War for the Planet of the Apes may not have much love for humans, but human critics definitely love War for the Planet of the Apes. The first reviews are in, and by most accounts the last chapter of the Apes prequel trilogy is the best one yet. In a summer crammed of expensive CG-heavy blockbusters, director Matt Reeves and star Andy Serkis have managed to make theirs stand out.
Mashable Debuts exclusively premieres music, videos, artwork, trailers and more. You saw it here first! A hectic heist is no excuse for tepid tunes. Take it from director Edgar Wright, who should know – his new thriller Baby Driver is so impeccably soundtracked that it almost feels like a musical. Now Wright has teamed up with Alamo Drafthouse to put together a list of the five best heist songs of all time – "music to rob banks by," in his words.
In Spider-Man: Homecoming, as in Captain America: Civil War, Tony Stark serves as a sort of mentor to young Peter Parker. But it turns out Peter's been looking up to Tony a lot longer than that. In fact, we now have confirmation that Peter's first encounter with Tony happened all the way back in Iron Man 2 – released in 2010, long before Sony and Marvel struck a deal to bring Spidey into the MCU. In Iron Man 2, Iron Man gets into a big battle at the Stark Expo in Queens.
Muck Rack makes it simple to find people, tweets, or articles that mention any name, keyword, company, hashtag etc. We've compiled this guide to help you make the most of your search.
Selecting a term
Start searching tweets, articles from media outlets, articles mentioned in tweets, journalists'
names, titles and bios with some suggested searches:
Companies or Topics (e.g. iPhone, Microsoft)
Phrases (e.g. "cloud computing") — use quotes to keep the terms together
Twitter handles (e.g. @username) — returns those who have mentioned or replied to
Names (e.g. "David Pogue")
Hashtags (e.g. #sxsw, #london2012)
Bio details (e.g. vegan, Olympics, father)
Muck Rack's Advanced Search allows for many boolean operators.
Find results that mention multiple specified terms, use AND or
+. For example, ensure each result contains both Elon Musk and Mark Zuckerberg by
searching Obama AND Romney or Obama + Romney.
Use the operators OR or , to broaden your search when you'd like either of
multiple terms to appear in results. (This is the default behavior of our search when no operators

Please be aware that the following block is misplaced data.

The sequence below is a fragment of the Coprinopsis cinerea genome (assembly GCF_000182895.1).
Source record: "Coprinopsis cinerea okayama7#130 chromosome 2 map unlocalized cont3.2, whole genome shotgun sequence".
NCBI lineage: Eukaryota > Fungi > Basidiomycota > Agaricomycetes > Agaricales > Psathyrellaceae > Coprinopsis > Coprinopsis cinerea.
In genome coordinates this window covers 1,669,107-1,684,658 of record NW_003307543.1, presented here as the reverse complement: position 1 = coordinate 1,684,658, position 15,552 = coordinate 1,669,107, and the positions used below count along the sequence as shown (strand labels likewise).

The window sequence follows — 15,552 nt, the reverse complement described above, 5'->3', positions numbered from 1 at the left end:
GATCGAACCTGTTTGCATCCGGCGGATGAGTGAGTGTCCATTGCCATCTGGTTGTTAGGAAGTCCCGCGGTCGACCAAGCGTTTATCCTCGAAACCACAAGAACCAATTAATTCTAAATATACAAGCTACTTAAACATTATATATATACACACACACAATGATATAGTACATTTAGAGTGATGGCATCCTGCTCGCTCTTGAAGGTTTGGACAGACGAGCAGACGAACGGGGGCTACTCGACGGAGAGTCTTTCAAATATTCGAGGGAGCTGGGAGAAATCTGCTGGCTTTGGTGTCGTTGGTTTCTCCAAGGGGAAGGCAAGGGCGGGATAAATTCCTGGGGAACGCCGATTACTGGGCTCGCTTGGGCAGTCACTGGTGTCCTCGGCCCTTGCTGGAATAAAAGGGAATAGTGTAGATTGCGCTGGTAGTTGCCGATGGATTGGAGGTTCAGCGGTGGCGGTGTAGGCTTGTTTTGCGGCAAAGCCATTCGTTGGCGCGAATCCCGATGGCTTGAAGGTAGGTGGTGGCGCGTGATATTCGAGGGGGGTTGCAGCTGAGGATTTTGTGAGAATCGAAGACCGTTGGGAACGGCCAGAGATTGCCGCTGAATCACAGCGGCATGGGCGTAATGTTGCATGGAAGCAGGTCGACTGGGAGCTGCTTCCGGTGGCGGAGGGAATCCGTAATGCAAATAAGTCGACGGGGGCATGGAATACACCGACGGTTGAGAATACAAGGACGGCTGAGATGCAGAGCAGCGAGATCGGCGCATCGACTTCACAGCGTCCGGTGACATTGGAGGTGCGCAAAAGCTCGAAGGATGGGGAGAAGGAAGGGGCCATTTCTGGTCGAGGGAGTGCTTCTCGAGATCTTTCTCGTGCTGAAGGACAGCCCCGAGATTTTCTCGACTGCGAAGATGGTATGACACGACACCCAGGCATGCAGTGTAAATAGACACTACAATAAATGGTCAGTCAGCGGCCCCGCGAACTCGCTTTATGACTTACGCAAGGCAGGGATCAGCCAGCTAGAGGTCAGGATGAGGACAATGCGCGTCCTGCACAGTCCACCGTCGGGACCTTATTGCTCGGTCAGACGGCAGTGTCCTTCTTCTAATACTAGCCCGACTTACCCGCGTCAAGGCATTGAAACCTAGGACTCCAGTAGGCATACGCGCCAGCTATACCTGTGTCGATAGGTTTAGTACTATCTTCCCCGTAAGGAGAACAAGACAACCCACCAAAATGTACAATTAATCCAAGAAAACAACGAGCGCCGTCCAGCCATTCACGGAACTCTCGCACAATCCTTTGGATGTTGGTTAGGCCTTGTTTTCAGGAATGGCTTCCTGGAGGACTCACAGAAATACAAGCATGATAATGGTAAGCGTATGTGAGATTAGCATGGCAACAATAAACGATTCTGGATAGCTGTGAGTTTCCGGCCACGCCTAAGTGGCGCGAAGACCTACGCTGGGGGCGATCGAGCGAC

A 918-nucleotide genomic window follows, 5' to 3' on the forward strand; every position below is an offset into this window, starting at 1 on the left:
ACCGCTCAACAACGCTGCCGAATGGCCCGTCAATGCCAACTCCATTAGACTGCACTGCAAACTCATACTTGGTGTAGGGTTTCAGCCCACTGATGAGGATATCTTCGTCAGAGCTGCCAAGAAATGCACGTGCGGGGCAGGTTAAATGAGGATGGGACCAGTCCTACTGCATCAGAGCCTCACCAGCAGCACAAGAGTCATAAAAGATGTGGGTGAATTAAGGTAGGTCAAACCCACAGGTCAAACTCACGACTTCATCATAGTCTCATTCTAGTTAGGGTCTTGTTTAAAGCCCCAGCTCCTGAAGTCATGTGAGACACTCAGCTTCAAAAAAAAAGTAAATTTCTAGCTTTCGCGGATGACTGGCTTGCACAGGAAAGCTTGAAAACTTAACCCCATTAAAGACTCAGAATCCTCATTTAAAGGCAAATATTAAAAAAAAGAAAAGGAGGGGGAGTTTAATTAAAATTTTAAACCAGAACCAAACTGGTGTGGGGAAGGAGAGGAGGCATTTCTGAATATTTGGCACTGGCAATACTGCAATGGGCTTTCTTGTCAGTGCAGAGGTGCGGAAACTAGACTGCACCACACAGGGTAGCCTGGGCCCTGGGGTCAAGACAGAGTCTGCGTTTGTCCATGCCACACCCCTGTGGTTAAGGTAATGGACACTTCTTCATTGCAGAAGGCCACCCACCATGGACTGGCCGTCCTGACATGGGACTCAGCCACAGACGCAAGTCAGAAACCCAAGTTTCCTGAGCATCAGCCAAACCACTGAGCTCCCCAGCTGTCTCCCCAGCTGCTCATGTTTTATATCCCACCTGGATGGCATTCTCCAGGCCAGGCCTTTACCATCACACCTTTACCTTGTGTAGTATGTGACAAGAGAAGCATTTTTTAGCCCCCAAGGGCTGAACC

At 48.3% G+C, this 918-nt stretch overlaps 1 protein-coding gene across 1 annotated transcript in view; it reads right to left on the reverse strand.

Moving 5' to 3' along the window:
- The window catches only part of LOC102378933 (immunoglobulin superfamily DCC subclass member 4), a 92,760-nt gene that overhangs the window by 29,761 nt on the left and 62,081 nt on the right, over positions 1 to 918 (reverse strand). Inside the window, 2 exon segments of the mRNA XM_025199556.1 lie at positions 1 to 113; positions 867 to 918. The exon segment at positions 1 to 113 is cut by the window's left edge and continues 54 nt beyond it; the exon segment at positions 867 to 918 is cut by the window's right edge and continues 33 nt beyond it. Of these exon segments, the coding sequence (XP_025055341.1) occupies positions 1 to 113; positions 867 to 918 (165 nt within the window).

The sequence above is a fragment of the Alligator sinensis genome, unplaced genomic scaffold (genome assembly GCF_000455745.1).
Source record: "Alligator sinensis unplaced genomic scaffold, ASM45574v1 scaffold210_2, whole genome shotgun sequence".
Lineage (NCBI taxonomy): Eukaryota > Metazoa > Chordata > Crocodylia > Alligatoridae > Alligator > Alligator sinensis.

are used.) For example, search for democrat OR republican to find results that refer to
Democrats and/or Republicans.
Use NOT or - to subtract results from your search. For
example, searching Disney will yield results about the Walt Disney Company as well as Walt Disney
World Resort. To exclude mentions of Disney World, search for Disney -World or Disney
When using one of these operators with a phrase, enclose it in quotation marks. For example, you can
find results about smartphones excluding Apple's iPhone 4S by searching smartphone -"iPhone
Exact case matching or punctuation
If you're searching for a brand name or keyword that relies on specific punctuation marks or capitalization, you can
find results that match your exact query by adding matchcase: before the keyword you're searching for, like matchcase:E*TRADE .
Use parentheses to separate multiple
boolean phrases. For example, to find journalists talking about having fun in Disney World or
Disneyland, search for ("disney world" OR disneyland) AND fun.
An asterisk can be used to search for any variation of a root word truncated by the asterisk. For example, searching for admin* will return results for administrator, administration, administer, administered, etc.
A near operator is an AND operator where you can control the distance between the words. You can vary the distance the near operation uses by adding a forward slash and number (between 0-99) such as strawberries NEAR/10 "whipped cream", which means the strawberries must exist within 10 words of "whipped cream".